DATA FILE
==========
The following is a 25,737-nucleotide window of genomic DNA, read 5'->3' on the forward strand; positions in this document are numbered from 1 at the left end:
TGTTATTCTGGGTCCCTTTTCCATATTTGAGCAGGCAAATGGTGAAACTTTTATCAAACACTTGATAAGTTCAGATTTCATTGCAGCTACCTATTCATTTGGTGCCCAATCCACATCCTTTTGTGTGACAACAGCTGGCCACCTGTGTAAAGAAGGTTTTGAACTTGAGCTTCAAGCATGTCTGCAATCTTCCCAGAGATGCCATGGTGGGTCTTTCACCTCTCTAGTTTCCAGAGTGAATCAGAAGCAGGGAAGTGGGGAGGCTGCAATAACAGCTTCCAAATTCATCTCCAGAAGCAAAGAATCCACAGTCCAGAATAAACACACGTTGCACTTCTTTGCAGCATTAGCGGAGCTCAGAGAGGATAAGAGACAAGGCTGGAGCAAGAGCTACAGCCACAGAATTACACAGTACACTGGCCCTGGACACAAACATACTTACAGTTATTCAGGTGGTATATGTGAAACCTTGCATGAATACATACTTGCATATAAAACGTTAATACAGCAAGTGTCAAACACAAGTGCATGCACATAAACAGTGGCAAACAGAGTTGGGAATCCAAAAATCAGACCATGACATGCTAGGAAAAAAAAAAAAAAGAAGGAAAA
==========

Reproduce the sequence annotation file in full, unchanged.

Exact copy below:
The following is a 25,737-nucleotide window of genomic DNA, read 5'->3' on the forward strand; positions in this document are numbered from 1 at the left end:
TGTTATTCTGGGTCCCTTTTCCATATTTGAGCAGGCAAATGGTGAAACTTTTATCAAACACTTGATAAGTTCAGATTTCATTGCAGCTACCTATTCATTTGGTGCCCAATCCACATCCTTTTGTGTGACAACAGCTGGCCACCTGTGTAAAGAAGGTTTTGAACTTGAGCTTCAAGCATGTCTGCAATCTTCCCAGAGATGCCATGGTGGGTCTTTCACCTCTCTAGTTTCCAGAGTGAATCAGAAGCAGGGAAGTGGGGAGGCTGCAATAACAGCTTCCAAATTCATCTCCAGAAGCAAAGAATCCACAGTCCAGAATAAACACACGTTGCACTTCTTTGCAGCATTAGCGGAGCTCAGAGAGGATAAGAGACAAGGCTGGAGCAAGAGCTACAGCCACAGAATTACACAGTACACTGGCCCTGGACACAAACATACTTACAGTTATTCAGGTGGTATATGTGAAACCTTGCATGAATACATACTTGCATATAAAACGTTAATACAGCAAGTGTCAAACACAAGTGCATGCACATAAACAGTGGCAAACAGAGTTGGGAATCCAAAAATCAGACCATGACATGCTAGGAAAAAAAAAAAAAAGAAGGAAAA